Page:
It’s been noted time and again that immersion is the greatest technique to learn another language. When you don’t have your native language as an option, you are forced to communicate with whatever you have in your brain. As an adult immersed in another lingual setting, you may have some reservation. Your insecurities will flare and you may freeze, at least at first. Eventually, you will find yourself utilizing the language as you never dreamed. For kids, this second phase comes MUCH faster. Continue reading “Almost 4, Almost Proficient: Raising a Bilingual Child”
My son is now 3 1/2-years-old. To our great joy and relief, he has overcome his speech delay and is on equal footing with his peers….in English. His secondary language, Turkish, is developing, although several paces behind his dominant language. And my recent experiences with slightly older Turkish-American (or mixed-Turkish-American) children has me wondering about his future. Our dream of having a bilingual child is not always as simple as it’s made it out to be. Continue reading “Dashing Hopes of Bilingualism: A Parent’s Uncertainty”
Recently, my son spoke these words to my husband, while communicating an injury incurred by aggressively chasing bubbles at our local children’s gym:
“Apo (아파 – ‘It hurts’ – Korean). Düştü (fell – Turkish). At gym,” he said while pointing at his foot.
In my last post I covered early intervention and speech therapy for my two-year-old son, and how we tried and then later stopped using speech therapy. It is now almost a year later, and the developments have been both great and interesting in how they’ve developed with each language. Where he has made leaps in English, he has taken steps in Turkish. With some exposure to Korean, he has a few expressions and songs under his belt. Continue reading “The Rise of the Dominant Language”
When I initially started this blog I thought it would be primarily focused on my son’s multi-lingual language acquisition. Little did I know that I was in for a much more intense experience as we encountered an actual speech delay. I’d like to share my experience not only as a written journal for myself, but for any other parents out there going through a similar scenario. Bear in mind, every family will approach this differently and you may disagree with me. But I think some parents will find reassurance in our story. I know I did while reading the accounts of other parents with late-talking children. I’ll try to summarize the whirlwind of what’s happened during the last several months into three sections: Early Intervention, Speech Therapy, and Where We are Now. Continue reading “My Late-Talking, Bilingual Child: Early Intervention and Speech Therapy”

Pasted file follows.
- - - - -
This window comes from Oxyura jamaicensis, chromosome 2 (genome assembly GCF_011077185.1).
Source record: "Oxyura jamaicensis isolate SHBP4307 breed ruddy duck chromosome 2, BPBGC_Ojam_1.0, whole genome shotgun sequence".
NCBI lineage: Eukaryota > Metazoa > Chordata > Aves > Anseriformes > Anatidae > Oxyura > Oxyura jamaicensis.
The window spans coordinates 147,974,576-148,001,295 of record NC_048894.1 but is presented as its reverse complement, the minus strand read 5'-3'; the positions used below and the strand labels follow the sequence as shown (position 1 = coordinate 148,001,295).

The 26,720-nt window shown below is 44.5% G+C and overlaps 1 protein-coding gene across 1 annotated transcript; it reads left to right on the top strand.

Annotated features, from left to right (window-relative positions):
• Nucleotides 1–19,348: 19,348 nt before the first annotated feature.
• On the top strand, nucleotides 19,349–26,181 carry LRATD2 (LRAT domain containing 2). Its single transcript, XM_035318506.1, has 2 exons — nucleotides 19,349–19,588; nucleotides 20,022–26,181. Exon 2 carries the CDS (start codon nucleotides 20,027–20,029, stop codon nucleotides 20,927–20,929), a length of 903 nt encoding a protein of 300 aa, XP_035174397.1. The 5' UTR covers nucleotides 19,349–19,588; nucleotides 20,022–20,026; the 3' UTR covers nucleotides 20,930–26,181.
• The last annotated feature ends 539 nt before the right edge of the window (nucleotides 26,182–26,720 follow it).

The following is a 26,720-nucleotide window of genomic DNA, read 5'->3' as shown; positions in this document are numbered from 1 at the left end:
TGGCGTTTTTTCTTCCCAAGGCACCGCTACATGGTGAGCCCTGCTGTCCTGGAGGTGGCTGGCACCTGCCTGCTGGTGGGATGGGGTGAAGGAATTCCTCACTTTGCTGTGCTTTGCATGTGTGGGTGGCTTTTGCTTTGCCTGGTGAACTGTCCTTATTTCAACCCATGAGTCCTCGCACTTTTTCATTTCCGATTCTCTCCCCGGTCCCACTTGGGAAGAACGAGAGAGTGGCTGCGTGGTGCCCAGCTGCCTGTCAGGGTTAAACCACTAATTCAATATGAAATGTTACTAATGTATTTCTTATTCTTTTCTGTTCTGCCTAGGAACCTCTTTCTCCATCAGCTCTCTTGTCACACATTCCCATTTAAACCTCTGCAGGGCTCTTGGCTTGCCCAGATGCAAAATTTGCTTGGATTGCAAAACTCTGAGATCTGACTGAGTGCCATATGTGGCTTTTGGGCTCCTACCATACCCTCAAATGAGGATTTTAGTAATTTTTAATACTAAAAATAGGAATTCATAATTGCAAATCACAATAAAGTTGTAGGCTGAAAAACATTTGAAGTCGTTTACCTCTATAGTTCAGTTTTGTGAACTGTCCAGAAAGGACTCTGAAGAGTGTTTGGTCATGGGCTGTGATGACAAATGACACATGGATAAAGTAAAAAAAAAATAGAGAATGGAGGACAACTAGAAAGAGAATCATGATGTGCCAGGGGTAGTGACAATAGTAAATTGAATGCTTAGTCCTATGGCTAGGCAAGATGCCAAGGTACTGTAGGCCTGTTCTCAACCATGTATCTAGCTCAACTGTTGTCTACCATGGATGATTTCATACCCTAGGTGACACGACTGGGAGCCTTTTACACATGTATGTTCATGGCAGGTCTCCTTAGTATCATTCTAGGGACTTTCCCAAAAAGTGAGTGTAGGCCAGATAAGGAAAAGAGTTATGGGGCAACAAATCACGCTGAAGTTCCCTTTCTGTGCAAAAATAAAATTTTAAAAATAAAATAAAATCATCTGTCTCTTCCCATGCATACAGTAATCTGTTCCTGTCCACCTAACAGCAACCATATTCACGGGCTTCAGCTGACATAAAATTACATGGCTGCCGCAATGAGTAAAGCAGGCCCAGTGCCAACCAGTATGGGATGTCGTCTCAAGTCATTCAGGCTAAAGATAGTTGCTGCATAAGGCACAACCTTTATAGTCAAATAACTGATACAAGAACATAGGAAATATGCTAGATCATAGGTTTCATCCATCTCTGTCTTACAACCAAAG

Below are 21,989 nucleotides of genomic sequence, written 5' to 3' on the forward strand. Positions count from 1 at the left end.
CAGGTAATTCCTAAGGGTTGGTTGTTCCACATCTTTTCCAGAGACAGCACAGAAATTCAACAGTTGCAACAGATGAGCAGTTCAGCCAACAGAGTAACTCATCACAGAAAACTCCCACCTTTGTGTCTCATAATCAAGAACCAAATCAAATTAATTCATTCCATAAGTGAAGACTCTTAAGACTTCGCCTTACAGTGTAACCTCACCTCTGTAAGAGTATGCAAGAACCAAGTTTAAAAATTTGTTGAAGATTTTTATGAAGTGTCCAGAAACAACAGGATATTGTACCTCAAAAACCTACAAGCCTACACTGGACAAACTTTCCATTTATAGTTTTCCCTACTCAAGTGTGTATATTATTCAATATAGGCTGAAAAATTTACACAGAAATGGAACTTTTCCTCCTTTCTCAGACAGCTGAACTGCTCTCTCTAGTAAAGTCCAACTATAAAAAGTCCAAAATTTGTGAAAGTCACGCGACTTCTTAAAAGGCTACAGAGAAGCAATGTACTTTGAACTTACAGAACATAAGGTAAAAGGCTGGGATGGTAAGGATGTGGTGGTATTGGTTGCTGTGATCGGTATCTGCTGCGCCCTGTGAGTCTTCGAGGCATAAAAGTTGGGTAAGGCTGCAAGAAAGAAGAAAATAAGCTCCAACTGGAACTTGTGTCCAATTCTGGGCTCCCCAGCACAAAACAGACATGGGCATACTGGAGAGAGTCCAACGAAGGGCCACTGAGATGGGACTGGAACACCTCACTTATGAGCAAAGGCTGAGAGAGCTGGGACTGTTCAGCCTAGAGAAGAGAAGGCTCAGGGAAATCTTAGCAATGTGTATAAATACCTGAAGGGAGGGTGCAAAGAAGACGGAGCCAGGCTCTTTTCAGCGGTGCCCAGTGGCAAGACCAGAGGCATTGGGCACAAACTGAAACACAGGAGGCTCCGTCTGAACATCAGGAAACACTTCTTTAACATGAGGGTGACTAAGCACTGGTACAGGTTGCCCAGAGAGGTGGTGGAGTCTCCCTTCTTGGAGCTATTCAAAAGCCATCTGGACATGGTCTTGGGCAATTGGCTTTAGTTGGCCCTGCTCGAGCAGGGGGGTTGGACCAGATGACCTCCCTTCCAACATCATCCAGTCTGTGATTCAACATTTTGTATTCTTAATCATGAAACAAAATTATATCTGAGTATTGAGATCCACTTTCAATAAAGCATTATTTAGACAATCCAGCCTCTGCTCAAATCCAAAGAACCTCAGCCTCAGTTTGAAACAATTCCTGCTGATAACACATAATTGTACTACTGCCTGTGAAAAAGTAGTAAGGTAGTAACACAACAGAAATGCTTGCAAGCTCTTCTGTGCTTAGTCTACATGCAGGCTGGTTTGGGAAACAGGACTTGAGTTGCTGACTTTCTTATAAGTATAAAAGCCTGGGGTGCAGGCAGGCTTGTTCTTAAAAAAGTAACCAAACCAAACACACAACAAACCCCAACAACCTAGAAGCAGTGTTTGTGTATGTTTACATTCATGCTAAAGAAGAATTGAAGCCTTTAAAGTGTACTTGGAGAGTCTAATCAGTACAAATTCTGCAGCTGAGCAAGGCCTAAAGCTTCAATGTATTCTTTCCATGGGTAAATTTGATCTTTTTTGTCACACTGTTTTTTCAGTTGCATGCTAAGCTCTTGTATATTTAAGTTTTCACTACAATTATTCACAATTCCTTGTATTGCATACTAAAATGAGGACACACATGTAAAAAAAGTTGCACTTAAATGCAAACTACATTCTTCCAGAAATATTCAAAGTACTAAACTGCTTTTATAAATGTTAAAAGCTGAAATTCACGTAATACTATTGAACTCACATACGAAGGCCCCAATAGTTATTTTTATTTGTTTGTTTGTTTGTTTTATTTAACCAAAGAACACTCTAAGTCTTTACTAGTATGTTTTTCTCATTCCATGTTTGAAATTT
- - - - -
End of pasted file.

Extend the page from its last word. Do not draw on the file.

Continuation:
The Decision to Seek Evaluation
My son just turned two. He is bright, curious, and an expert at nonverbal communication.
His second birthday meant a checkup at the doctor, and an assessment of his developmental milestones. When we got to speech, I knew what was coming. You see, he still only has a handful of words, mostly monosyllable nouns.
A speech delay. Despite my obsession with his language acquisition, I am trying to remain calm so as not to pass on any anxiety to my sweet boy. People’s reactions tend to lean toward consolation, “Lots of kids go through delays like this, then they never stop talking!” Also, “If his comprehension is good then that’s what’s more important.” These are true, but then there is also the inevitable, “Well he’s learning two languages, right? It’s probably that.” Maybe it is a factor, but there’s actually no solid evidence that links bilingual language acquisition with a speech delay. Continue reading “Delayed Speech in a Bilingual Toddler”
Using Two Languages
He has picked up several new words since my last post three months ago, and his receptive abilities continue to grow. His first word apart from “Baba” (Dad) and “Mama” (which he responds to but uses only on occasion) was “clock.” I watched with delight as he pointed to the clock on the wall, then the picture in his book, made the connection and uttered “cwaaak.” Now he sees clocks everywhere, pointing them out as he goes.
He’s also picked up Turkish “orada” as well as the English version, “over there” which he uses interchangeably. He also says Turkish “burada” (here), which he does not say in English. Continue reading “Small Stepping Stones in Two Languages”